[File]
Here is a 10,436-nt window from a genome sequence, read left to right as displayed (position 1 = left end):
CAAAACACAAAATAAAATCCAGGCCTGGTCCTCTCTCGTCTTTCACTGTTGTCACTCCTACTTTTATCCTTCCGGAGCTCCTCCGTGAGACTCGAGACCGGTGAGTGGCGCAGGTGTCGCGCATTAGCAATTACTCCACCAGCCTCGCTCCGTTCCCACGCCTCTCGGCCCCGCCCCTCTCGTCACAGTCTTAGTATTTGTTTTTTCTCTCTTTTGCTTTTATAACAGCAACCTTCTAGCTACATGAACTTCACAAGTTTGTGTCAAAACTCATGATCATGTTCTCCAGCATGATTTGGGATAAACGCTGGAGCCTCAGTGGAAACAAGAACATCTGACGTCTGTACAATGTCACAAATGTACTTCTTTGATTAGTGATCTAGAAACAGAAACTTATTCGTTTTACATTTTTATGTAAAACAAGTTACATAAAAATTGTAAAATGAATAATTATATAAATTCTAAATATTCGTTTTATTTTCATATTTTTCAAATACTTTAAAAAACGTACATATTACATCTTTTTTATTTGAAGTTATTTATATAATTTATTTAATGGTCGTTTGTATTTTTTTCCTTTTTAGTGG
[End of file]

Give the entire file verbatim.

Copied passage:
Here is a 10,436-nt window from a genome sequence, read left to right as displayed (position 1 = left end):
CAAAACACAAAATAAAATCCAGGCCTGGTCCTCTCTCGTCTTTCACTGTTGTCACTCCTACTTTTATCCTTCCGGAGCTCCTCCGTGAGACTCGAGACCGGTGAGTGGCGCAGGTGTCGCGCATTAGCAATTACTCCACCAGCCTCGCTCCGTTCCCACGCCTCTCGGCCCCGCCCCTCTCGTCACAGTCTTAGTATTTGTTTTTTCTCTCTTTTGCTTTTATAACAGCAACCTTCTAGCTACATGAACTTCACAAGTTTGTGTCAAAACTCATGATCATGTTCTCCAGCATGATTTGGGATAAACGCTGGAGCCTCAGTGGAAACAAGAACATCTGACGTCTGTACAATGTCACAAATGTACTTCTTTGATTAGTGATCTAGAAACAGAAACTTATTCGTTTTACATTTTTATGTAAAACAAGTTACATAAAAATTGTAAAATGAATAATTATATAAATTCTAAATATTCGTTTTATTTTCATATTTTTCAAATACTTTAAAAAACGTACATATTACATCTTTTTTATTTGAAGTTATTTATATAATTTATTTAATGGTCGTTTGTATTTTTTTCCTTTTTAGTGG